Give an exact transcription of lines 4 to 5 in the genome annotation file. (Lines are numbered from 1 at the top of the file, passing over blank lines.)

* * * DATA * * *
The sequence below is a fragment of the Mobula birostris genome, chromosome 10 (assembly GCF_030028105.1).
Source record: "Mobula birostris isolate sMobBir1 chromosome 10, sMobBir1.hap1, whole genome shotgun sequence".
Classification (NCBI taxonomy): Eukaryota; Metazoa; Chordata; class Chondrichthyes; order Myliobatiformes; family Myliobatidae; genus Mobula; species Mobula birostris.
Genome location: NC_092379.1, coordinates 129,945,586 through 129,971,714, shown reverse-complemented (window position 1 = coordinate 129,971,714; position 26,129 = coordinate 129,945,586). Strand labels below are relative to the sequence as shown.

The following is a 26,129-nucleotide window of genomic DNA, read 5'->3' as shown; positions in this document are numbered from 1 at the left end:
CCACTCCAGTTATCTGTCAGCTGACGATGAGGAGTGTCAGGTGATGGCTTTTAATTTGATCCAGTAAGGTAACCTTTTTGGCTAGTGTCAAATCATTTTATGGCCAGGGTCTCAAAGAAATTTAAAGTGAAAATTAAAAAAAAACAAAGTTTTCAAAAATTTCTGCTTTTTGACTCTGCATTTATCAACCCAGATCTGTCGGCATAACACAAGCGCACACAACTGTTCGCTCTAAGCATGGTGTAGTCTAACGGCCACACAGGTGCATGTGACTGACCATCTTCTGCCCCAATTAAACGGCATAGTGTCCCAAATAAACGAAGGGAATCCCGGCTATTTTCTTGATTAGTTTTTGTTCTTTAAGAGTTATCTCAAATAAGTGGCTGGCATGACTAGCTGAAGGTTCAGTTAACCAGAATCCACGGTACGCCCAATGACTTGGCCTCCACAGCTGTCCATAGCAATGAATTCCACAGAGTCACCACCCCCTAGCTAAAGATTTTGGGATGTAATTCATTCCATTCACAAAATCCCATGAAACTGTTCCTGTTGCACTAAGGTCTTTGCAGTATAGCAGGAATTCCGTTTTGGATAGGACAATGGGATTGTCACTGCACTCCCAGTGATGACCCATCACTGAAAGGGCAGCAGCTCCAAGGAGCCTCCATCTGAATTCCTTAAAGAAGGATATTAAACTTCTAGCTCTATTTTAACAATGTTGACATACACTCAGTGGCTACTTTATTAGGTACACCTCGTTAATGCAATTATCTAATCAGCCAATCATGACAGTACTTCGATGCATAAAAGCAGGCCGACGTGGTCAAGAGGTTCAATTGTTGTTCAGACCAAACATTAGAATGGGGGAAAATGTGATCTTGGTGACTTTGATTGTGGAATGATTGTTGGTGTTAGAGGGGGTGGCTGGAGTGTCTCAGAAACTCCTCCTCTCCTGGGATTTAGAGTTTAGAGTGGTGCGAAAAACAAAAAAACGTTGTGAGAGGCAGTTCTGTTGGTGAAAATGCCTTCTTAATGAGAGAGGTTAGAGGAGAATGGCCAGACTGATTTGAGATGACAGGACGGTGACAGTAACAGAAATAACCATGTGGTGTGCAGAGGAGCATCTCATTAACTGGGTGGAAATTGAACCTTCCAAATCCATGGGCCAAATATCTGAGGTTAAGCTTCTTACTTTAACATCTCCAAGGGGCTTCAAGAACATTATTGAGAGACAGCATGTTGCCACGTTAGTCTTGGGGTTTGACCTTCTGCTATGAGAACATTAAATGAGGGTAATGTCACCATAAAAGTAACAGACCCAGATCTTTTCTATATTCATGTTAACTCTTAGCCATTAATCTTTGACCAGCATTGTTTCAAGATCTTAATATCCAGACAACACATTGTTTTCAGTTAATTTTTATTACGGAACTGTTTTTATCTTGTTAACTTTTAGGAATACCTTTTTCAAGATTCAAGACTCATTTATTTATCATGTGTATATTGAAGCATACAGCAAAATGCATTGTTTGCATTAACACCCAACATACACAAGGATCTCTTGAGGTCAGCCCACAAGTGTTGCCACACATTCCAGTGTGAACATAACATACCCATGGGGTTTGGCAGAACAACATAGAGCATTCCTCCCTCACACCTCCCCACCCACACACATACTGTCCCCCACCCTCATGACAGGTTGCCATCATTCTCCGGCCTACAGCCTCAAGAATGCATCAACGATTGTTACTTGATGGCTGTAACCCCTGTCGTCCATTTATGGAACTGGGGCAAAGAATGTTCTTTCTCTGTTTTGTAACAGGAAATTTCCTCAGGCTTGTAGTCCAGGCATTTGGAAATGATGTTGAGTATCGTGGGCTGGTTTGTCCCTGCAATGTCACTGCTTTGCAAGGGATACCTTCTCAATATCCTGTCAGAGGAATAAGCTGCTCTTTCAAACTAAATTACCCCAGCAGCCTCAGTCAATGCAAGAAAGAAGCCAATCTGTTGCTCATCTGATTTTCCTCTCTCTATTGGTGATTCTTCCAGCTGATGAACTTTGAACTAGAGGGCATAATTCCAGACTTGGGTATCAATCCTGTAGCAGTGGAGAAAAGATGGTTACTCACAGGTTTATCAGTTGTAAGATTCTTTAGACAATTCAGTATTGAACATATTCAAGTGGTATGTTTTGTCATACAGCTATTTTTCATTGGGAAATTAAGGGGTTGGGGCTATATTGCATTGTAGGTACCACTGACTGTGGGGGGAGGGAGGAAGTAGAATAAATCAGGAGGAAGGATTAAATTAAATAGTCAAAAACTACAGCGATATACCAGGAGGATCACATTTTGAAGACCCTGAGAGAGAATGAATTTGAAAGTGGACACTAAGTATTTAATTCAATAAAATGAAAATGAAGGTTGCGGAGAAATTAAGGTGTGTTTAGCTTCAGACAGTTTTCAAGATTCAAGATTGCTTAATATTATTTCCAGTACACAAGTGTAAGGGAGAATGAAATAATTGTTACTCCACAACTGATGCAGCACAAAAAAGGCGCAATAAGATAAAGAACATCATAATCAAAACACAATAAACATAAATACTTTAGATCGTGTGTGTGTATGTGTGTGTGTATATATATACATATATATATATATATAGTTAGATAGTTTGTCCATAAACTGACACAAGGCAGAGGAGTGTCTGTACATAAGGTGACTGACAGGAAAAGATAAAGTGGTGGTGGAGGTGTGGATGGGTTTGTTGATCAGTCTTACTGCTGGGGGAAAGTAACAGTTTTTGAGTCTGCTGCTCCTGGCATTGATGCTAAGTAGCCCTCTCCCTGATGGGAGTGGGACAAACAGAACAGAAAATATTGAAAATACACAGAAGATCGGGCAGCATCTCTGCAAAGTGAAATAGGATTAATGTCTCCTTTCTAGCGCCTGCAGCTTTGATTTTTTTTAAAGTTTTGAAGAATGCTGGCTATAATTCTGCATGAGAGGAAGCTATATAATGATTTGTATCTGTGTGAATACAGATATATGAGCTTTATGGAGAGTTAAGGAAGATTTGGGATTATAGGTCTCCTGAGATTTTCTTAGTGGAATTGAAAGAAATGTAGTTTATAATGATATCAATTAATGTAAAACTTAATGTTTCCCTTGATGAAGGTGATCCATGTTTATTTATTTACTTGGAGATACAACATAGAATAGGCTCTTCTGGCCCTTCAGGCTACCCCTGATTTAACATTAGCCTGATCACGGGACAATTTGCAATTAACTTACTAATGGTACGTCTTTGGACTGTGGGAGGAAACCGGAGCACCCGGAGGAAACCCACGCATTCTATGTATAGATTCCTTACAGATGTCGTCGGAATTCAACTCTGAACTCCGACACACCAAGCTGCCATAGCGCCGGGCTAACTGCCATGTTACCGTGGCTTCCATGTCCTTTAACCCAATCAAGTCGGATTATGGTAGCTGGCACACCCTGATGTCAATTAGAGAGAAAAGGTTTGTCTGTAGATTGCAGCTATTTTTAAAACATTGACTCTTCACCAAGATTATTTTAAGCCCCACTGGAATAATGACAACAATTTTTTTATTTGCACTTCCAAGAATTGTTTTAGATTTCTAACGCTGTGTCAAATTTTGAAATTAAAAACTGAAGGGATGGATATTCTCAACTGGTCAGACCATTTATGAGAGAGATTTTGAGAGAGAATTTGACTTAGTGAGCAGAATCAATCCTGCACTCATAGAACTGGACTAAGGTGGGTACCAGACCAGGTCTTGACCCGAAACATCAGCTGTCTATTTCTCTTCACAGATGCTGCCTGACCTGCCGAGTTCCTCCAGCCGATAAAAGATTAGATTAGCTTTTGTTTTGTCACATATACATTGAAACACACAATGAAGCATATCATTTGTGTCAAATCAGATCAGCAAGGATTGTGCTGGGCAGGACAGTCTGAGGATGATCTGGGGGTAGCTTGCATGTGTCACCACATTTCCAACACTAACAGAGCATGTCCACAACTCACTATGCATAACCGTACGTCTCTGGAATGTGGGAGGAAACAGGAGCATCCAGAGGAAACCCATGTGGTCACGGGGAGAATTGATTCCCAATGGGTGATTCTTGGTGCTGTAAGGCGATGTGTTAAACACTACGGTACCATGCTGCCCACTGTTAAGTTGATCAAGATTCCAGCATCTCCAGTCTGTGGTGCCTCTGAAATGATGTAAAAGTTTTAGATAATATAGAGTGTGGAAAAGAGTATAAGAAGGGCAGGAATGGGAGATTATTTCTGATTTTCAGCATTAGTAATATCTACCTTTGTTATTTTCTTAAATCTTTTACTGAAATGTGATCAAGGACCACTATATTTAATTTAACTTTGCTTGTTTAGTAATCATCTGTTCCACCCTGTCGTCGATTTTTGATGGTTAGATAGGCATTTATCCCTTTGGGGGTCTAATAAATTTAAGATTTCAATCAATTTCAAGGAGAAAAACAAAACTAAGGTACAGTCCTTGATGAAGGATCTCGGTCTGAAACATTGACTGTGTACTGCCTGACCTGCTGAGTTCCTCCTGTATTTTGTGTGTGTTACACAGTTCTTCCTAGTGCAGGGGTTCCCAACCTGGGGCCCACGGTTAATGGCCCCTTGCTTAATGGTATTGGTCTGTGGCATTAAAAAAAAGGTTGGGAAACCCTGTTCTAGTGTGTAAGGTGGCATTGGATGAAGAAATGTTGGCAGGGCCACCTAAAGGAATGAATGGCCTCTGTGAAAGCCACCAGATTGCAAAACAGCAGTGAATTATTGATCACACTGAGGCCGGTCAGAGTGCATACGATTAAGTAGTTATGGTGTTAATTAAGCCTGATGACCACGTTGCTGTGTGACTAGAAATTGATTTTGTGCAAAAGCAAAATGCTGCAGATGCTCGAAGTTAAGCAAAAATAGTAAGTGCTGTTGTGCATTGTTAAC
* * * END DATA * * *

Genome location: NC_092379.1, coordinates 129,945,586 through 129,971,714, shown reverse-complemented (window position 1 = coordinate 129,971,714; position 26,129 = coordinate 129,945,586). Strand labels below are relative to the sequence as shown.

The following is a 26,129-nucleotide window of genomic DNA, read 5'->3' as shown; positions in this document are numbered from 1 at the left end: